Sun technology – totally absorbed

A look at the most innovative ingredients in UV protection encompassing those providing broad spectrum protection, micronised oxides, water soluble filters and products to provide improved skin feel and water resistance. Current global sun care standards are also discussed

UV protection is coming increasingly under the microscope as companies work to improve the ability of products to protect consumers from exposure to the sun. John Woodruff reports on some of the latest scientific developments

When the use of UV absorbers in everyday skin care products is taken into account, protection against solar radiation continues to be the most active area of cosmetic formulation. The American Cancer Society predicted that melanoma skin cancer would be diagnosed in about 70,230 persons in the US resulting in 8,790 deaths in 2011. However the death rate from melanoma has been decreasing by 3% per year in men younger than 50 and by 2.2% per year in women. This decrease may be attributed to a better understanding of the risks involved when exposed to the sun and the increased level of care taken by the general population, including the use of sunscreens. It is thought that the use of sun beds is responsible for the slower rate of decrease in young women.

Trends in sunscreen formulation make interesting reading. Thirty years ago sunburn preventative agents were defined as sunscreens which absorbed 95% or more of UV radiation within wavelengths 290nm–320nm. Suntanning agents absorbed at least 85% radiation between 290nm–320nm but transmitted UV above 320nm to produce a light transient tan. Apparently some erythema was to be expected but without pain.[1]

When that book was written, PABA derivatives and benzophenone-3 were the most popular sunscreens, SPF10 was considered high protection and SPF15 was termed ultra protection. Titanium dioxide and zinc oxide were used in their pigment forms and were not popular. Ten years later micronised oxides were making a substantial impact, methods for determining SPF were being standardised and an in vitro method for determining UVA was being developed.[2] It was at this time that the harmful effects of UVA were being fully understood and Boots introduced its star rating system to indicate the level of UVA protection given as a proportion to the UVB rating or SPF of the composition.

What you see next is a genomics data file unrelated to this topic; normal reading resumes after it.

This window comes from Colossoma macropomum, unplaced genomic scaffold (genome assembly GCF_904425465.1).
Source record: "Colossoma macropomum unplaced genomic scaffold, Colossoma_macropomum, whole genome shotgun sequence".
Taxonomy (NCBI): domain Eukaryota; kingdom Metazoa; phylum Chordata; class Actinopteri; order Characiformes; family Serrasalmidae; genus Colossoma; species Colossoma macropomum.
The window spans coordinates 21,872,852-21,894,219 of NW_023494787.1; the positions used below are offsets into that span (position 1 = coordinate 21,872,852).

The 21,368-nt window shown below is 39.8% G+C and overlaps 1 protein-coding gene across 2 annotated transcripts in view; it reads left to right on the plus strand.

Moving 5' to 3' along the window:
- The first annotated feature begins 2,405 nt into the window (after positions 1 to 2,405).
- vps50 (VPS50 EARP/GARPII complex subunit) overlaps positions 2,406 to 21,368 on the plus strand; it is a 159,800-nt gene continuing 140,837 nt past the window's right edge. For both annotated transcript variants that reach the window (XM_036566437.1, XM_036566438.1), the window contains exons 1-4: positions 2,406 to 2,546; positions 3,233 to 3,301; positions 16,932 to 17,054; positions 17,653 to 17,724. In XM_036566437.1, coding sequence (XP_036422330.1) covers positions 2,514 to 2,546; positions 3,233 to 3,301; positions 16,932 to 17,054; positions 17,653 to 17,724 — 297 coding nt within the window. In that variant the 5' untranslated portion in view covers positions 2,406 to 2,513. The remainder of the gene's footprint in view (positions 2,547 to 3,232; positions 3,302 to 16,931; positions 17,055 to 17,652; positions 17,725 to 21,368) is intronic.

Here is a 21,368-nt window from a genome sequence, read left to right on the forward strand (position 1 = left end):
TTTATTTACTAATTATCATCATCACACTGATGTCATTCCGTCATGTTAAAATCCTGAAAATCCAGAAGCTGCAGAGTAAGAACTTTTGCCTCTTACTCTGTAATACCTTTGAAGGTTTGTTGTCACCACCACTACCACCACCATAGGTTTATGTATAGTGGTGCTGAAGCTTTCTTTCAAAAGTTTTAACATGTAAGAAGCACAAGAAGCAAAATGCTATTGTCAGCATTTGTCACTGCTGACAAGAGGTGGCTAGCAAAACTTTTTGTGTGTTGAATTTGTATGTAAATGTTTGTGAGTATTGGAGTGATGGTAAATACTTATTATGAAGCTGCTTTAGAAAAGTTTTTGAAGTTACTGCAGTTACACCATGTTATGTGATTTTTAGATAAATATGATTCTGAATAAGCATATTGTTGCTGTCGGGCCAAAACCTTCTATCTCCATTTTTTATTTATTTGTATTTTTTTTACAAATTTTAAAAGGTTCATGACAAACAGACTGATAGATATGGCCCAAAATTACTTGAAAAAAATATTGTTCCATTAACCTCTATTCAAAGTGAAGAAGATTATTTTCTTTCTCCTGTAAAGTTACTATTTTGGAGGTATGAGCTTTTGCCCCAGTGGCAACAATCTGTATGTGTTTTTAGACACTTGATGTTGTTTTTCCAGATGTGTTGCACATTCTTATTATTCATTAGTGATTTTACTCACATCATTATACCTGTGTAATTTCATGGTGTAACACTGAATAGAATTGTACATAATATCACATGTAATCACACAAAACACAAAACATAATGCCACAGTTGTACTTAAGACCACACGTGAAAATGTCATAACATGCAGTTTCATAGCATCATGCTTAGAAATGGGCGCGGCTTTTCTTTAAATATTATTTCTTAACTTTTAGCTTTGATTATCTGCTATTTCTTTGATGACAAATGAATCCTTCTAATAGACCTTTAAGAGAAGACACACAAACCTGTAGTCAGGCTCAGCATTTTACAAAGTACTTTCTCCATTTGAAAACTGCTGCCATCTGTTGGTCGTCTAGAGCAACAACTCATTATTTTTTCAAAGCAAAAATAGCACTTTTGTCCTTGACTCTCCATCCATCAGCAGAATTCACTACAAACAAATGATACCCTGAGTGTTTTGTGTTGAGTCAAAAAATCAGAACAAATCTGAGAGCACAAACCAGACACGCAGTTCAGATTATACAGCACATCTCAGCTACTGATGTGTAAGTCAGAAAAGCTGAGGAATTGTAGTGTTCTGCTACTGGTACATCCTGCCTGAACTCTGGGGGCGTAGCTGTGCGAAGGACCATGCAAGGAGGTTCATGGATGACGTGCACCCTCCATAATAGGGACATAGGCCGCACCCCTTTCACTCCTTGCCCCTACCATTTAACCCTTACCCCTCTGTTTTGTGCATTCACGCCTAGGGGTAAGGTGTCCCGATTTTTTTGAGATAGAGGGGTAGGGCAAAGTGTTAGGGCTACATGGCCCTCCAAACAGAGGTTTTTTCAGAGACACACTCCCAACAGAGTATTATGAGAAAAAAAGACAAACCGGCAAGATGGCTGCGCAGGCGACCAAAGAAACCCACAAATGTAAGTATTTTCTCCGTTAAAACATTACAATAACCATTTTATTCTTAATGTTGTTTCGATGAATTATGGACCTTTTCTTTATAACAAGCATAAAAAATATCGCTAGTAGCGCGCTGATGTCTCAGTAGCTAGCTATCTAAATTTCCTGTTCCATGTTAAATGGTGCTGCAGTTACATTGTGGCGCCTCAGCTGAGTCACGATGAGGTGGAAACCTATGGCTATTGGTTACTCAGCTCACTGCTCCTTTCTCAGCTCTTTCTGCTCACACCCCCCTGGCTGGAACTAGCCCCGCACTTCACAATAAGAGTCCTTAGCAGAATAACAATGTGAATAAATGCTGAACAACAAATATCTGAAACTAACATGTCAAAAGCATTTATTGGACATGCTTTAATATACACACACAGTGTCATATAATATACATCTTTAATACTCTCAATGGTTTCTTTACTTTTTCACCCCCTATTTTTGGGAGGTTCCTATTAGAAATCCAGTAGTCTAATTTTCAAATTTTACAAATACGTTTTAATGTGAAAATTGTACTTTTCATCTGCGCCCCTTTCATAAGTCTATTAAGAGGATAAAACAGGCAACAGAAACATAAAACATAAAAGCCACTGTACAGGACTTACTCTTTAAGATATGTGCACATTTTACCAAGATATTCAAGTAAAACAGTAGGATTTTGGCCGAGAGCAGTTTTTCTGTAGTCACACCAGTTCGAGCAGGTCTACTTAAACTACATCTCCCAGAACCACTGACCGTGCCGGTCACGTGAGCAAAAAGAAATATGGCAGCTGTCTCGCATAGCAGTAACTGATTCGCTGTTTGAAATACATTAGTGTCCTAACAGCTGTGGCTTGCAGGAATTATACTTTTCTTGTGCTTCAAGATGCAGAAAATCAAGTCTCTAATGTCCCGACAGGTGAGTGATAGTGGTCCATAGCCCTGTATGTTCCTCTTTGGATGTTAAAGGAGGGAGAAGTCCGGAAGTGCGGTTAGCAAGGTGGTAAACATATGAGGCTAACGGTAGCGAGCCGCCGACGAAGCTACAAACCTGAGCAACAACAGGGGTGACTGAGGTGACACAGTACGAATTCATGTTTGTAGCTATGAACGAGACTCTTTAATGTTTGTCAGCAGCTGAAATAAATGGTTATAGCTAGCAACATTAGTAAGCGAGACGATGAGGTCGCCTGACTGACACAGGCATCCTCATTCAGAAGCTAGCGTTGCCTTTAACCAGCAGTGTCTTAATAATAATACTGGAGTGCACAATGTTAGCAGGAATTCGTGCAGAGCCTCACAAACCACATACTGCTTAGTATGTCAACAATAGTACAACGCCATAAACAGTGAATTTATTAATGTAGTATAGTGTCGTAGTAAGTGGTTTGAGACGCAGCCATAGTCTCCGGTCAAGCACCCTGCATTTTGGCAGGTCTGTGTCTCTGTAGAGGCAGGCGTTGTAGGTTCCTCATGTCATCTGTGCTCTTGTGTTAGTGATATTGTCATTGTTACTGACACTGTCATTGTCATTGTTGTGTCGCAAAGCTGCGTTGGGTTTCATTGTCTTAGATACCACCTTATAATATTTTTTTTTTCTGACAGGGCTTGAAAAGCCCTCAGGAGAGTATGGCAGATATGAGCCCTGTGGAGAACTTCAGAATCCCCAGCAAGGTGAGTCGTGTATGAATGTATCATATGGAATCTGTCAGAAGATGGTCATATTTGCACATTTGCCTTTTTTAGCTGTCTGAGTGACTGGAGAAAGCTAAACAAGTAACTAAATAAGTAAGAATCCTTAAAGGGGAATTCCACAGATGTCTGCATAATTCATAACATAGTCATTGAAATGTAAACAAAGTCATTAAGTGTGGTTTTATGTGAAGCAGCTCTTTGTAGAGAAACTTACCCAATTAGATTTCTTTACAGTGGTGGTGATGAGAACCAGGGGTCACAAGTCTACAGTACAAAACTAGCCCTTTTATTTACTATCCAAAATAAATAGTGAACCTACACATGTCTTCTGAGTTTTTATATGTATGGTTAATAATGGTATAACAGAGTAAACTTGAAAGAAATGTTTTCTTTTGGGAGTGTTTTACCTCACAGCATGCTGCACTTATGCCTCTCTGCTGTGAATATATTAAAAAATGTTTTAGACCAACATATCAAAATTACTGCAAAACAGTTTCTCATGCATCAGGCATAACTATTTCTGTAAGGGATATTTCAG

1995 saw the launch of the UVA Conference in London,[3] which has been repeated every two years and, as its title suggests, UVA was the overriding theme. It was at about this time that the problem of UV absorber instability was being realised, an issue that continues to be of concern. Also receiving attention at this conference was the emergence of microfine titanium dioxide as a sunscreen and this technology was the main topic at the UVA Sunfilters Conference in 1998.[4]

Another aspect receiving much attention in the 1990s was that of water resistance, its measurement and the claims for it on products. Ethyl methoxycinnamate was the UVB organic filter of choice but a mixture of regulations, patents and instability problems was inhibiting UVA protection. These problems are still real when formulating sun protection products today and various suggestions for overcoming them is a principal theme of this feature.

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